Khadija Jacob used to be a Janjaweed singer. When the men in her village got on their horses and picked up their AK47s, Khadija and a dozen or so other women would sing for them. "Once we started singing, the killing would not stop," she said. Sometimes she would not even wait for the militia leader to give her the command. "When I saw the horses I would just start singing. It was exciting."
Khadija was a hakama, a war singer considered an integral part of the bloody militia. Commanders would summon them to the front to rally the troops. Sometimes Khadija performed for up to 2,000 men. "I felt the men were very brave and I was very proud to be with them."
Times, and tunes, change. The hakamas gathered under a neem tree in El Daein, a small town in south-eastern Darfur, now sing for peace. Some began to feel uneasy the longer the fighting went on. For Khadija, it was a small child she saw every day whose father had died in a battle that forced a rethink. "I felt responsible for it," she said.
The lyrics they sang mixed Arab nationalism and lurid tales of alleged atrocities committed by African tribes. Janjaweed commanders would pay a local poet to write them. The hakamas would then be paid handsomely for their performance – sometimes up to £500 each if it was an important battle.
"You cannot underestimate the importance of the hakamas," said Gaddal, a Sudanese poet who refused to write war songs."They sing 'you are our protectors, you must save us'. The men cannot refuse to fight if the women tell them to."
He now hopes the militias will listen when the hakamas sing for peace. "It will make a big, big difference," he said.
Singing for peace has its downsides, though. Fatima Ahmed, a formidable-looking woman dressed in pink, was the leader of Khadija's hakama group."If it is a war, someone can find money. If it is peace, there is nothing," she said waving her hand in dismissal.
Finding someone to pay the hakamas to sing for peace has become a mission for a Sudanese musician called Abazar, a man whose songs are regularly banned by the government. He composed his latest songs, "Salaam Darfur" (Peace for Darfur) and "New Sudan", on the small balcony of his Khartoum apartment. But he only managed to get government clearance to use them after agreeing to stop performing two other songs.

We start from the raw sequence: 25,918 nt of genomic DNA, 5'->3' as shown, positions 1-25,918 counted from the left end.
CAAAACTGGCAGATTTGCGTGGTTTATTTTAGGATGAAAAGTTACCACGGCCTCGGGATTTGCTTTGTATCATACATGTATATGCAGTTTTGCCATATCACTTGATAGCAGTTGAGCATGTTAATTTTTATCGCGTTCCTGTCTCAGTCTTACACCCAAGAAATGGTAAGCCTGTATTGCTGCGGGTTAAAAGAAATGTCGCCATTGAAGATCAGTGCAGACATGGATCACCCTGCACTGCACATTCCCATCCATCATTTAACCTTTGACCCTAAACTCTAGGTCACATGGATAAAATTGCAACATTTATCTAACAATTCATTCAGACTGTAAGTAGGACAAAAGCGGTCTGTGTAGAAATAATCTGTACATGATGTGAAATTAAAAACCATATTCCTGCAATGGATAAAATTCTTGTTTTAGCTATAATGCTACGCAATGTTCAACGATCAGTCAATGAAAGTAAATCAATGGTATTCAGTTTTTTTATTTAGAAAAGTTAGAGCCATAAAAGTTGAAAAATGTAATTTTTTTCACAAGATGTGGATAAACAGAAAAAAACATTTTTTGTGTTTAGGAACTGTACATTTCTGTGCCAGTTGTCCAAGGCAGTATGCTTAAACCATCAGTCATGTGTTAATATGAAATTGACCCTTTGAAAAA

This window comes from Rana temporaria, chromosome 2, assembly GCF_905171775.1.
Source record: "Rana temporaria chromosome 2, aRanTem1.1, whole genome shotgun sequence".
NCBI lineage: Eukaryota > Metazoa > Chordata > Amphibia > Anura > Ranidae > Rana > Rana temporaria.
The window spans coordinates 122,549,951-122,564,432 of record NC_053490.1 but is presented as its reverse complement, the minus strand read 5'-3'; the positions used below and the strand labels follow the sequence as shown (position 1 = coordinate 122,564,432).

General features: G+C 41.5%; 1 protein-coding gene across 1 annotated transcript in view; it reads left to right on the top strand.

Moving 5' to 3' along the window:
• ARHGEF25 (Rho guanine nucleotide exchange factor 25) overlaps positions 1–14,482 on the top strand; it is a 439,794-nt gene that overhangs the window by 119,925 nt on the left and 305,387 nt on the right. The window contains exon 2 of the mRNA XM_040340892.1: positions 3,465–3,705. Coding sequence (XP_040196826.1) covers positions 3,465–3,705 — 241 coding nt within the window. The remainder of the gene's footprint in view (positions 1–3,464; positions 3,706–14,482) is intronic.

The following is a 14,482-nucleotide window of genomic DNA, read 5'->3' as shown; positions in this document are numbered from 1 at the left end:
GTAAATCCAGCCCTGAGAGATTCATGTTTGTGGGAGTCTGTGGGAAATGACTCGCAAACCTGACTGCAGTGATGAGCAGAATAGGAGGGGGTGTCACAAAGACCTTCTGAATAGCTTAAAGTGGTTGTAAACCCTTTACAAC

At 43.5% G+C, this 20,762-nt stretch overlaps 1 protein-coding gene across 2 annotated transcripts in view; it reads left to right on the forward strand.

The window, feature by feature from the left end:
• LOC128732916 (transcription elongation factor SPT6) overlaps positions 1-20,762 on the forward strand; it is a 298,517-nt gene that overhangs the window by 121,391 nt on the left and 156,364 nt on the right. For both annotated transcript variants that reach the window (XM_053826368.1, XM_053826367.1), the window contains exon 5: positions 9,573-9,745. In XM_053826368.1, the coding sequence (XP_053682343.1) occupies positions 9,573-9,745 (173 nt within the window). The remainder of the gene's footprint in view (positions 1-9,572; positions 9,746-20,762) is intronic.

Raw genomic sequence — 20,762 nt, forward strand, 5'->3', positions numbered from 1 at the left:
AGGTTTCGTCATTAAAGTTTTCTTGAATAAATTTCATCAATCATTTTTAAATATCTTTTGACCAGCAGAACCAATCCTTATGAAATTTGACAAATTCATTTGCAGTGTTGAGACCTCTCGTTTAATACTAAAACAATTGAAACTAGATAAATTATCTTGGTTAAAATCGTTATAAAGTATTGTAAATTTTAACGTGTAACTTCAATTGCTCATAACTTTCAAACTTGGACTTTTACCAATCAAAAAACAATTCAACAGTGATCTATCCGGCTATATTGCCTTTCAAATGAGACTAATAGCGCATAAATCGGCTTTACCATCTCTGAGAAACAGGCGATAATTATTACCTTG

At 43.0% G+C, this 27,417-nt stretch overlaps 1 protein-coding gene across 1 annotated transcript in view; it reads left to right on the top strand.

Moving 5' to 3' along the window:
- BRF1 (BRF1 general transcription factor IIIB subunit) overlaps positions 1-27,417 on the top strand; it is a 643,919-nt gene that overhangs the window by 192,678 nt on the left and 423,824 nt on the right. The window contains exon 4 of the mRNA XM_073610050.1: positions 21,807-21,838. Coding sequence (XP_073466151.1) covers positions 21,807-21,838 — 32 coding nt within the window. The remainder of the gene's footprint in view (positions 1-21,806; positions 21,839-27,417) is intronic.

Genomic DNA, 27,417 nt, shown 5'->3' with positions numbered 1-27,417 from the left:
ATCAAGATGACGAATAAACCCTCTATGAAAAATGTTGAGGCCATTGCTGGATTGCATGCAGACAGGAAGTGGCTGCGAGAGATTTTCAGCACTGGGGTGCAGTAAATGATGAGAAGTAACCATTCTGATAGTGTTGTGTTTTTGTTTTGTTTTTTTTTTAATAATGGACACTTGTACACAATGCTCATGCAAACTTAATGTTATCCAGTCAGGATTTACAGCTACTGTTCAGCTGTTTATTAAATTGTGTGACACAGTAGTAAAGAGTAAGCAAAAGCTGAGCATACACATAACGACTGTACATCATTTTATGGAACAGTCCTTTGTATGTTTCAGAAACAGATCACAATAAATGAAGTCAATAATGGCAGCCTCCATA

"Stand Up" urged people to use their rights before the government took them away. "Enough" was considered a touch too revolutionary for the government's liking (sample lyric: "We will light the darkness out of our bleeding").
The new songs are part of the ambitious Rainbow project to bring together musicians from across Sudan. The government has long tried to divide Sudan along ethnic lines, provoking conflicts across the country. Abazar's Rainbow is just one small effort to unite Sudan's diverse population. On "Salaam Darfur" Abazar employs Khadija and her hakama group to sing backing vocals.
But they are not the only backing singers. African tribes have their own version of the hakamas, known as shaikhas. Six of them have joined the hakamas. Relations between the two groups are not great. Under the neem tree in El Daein, the dozen backing singers eye each other warily.
Abazar's plan is to take the singers to villages and displacement camps throughout Darfur, to record the new songs and get them aired on Sudanese radio stations. But radio stations refuse to play his music, and established producers will not record it. "They are all afraid of this type of music," he says. "But it is not new. Ray Charles, Bob Marley – they are our teachers."
Abazar worries that not all the hakamas have their heart in the project. "Some of them don't believe in it." If he cannot find money to compensate them he fears some will return to their former paymasters. Darfur's conflict has raged for more than five years. Peacemakers have come and gone; peacekeepers have proved ineffective. But peace-singing, Abazar reckons, is worth a try.